Our national study found that Minnesota ranks sixth for worst drivers in the country. The ranking was composed by looking at Minnesota’s 2018 citation, speeding ticket, DUI, and crash data. We applied the same algorithms to cities in the country, and Minneapolis came in 11th for the worst city for drivers in the United States.
Minnesota has the 27th highest rate of auto theft in the country. If you live in an area where auto theft is prevalent, it can increase your rates. Also, if you own a car that thieves tend to find attractive, your insurer might deem it high-risk. Check the list below and see if yours is among the most frequently stolen cars in Minnesota.
Auto insurance providers offer discounts to help their policyholders save money. Here are a few that may be of interest:
Minnesota’s no-fault insurance system requires the following minimum coverage of drivers registered there:
Insurance rates vary by region in Minnesota. If you live in an area with a high property crime rate, for example, it will hurt your auto insurance premiums. Taking steps to keep your car safe is one of the best ways to lower your auto insurance rate. Also, adding comprehensive coverage will protect you from theft or vandalism. Consider it if your neighborhood has a high property crime rate.
Minnesota requires minimum liability insurance, but it’s only intended to cover the other driver’s damages in a crash. To make sure your damages are covered after a crash, look into full coverage. On top of that, the total cost of a serious crash could go well over the top payout minimum liability provides. As such, it’s recommended that you purchase the following coverage:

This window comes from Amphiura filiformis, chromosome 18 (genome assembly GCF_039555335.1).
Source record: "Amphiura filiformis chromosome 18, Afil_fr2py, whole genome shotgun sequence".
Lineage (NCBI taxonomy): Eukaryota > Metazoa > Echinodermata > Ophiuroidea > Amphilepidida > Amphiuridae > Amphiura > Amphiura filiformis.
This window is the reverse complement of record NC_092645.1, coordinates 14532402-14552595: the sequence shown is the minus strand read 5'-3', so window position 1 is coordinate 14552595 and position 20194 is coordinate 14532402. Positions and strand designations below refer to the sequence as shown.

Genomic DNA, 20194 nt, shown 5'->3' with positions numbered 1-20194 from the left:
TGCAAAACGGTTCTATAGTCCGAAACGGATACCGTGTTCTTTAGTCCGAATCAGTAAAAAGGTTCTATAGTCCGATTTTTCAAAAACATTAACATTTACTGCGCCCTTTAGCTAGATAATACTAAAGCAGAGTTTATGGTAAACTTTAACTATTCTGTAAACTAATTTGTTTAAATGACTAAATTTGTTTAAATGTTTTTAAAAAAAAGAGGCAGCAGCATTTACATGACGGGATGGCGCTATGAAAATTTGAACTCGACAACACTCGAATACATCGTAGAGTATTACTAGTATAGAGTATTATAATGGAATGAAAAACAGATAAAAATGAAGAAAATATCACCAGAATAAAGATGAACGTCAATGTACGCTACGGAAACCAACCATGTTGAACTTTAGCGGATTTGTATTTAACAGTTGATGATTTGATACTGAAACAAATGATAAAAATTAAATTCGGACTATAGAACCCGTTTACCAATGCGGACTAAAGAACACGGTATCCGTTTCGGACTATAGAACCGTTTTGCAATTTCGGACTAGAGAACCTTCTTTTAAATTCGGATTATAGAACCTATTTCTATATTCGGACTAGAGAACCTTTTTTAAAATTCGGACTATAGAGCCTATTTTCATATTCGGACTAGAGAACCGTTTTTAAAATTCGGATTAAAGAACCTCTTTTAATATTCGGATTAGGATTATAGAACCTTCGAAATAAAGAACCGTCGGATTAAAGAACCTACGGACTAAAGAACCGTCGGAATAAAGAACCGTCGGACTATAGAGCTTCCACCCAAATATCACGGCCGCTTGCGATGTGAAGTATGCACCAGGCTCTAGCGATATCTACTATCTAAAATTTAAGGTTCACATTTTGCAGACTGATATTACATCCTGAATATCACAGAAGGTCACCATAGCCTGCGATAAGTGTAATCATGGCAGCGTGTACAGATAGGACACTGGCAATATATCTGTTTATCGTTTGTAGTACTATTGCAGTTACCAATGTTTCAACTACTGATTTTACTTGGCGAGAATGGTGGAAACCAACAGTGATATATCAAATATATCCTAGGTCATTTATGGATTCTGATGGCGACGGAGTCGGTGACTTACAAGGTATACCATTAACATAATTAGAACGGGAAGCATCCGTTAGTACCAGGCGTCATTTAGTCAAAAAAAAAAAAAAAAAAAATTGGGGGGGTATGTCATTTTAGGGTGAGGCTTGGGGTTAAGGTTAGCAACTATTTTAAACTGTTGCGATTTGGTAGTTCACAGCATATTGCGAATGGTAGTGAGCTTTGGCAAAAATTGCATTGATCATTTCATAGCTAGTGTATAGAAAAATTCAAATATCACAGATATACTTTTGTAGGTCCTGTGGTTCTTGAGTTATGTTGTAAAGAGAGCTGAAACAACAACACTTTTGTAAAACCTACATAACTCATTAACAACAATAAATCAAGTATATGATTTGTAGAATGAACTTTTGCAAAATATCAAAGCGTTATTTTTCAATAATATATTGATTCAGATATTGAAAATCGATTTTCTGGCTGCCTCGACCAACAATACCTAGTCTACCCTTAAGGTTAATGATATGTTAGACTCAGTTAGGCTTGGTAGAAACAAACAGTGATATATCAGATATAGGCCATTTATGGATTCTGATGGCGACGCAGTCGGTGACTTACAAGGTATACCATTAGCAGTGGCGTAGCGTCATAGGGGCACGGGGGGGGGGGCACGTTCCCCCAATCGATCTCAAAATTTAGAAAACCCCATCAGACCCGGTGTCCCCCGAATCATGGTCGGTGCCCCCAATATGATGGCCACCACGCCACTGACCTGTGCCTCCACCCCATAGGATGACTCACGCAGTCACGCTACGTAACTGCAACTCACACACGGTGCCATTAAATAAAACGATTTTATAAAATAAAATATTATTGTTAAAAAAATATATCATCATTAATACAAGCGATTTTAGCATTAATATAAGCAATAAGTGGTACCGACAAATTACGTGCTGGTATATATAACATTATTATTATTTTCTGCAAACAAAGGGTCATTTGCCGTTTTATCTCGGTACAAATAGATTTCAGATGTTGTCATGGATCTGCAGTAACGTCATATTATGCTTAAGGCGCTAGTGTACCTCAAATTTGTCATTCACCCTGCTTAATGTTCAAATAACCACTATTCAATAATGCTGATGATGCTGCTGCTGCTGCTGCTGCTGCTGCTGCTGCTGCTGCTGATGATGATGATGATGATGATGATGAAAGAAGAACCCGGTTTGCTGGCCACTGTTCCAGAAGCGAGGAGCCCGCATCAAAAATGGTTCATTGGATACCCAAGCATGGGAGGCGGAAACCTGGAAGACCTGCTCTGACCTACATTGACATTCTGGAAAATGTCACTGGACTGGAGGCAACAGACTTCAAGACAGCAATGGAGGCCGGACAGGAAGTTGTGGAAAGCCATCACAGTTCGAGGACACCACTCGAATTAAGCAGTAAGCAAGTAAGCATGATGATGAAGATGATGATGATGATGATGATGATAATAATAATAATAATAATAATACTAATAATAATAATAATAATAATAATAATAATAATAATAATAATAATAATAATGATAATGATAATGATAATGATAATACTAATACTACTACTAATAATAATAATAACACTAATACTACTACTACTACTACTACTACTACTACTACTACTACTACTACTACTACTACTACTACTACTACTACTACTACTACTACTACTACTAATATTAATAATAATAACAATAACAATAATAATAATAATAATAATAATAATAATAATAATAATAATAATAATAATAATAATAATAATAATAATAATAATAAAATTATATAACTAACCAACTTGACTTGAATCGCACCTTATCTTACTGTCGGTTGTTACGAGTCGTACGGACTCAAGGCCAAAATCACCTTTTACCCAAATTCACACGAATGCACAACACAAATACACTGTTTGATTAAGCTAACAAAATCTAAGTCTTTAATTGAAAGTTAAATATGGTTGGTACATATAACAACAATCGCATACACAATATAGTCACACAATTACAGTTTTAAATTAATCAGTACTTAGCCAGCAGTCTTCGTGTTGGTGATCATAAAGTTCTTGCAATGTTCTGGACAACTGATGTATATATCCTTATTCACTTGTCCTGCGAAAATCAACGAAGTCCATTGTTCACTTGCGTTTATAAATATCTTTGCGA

Minnesota drivers are required by law to show proof of insurance upon request from law enforcement. Proof may be in hard copy or electronic format.
Minnesota does not require an SR-22 after a license suspension. However, if you have an SR-22 in another state, you must fulfill it.
If your car is damaged and the cost to repair is higher than the value of the car, it is a total loss. Total loss vehicles receive a salvage title. If the car is repaired to road-worthy status, it gets a rebuilt title.
Every state has different laws regarding totaled cars. In Minnesota total loss is calculated by a percentage (70 percent). This means that if the car’s damage equals 70 percent of its actual cash value, it’s totaled.
Finding coverage for a salvage or rebuilt title in Minnesota can be difficult. At best, you’ll have a high premium. Some providers do not even cover these titles.
Minnesota drivers are banned from texting, emailing, or accessing the internet from a wireless device while driving. Cell phone use by teen drivers is completely banned while driving.
If you are found driving in Minnesota with a blood alcohol concentration (BAC) of 0.08 percent or more, you’re guilty of driving while intoxicated (DWI). Depending on the number of DWI offenses on your record, penalties include:
When you turn 65, chances are you’ll see your rates increase. If you’ve kept a clean driving record, chances are the hike will be minimal. But as you get older, you’ll see more increases. Minnesota has no special provisions for senior drivers.
If you’re driving in Minnesota in a vehicle registered in another state, you are required to have that state’s minimum coverage. You must also be able to show proof of insurance.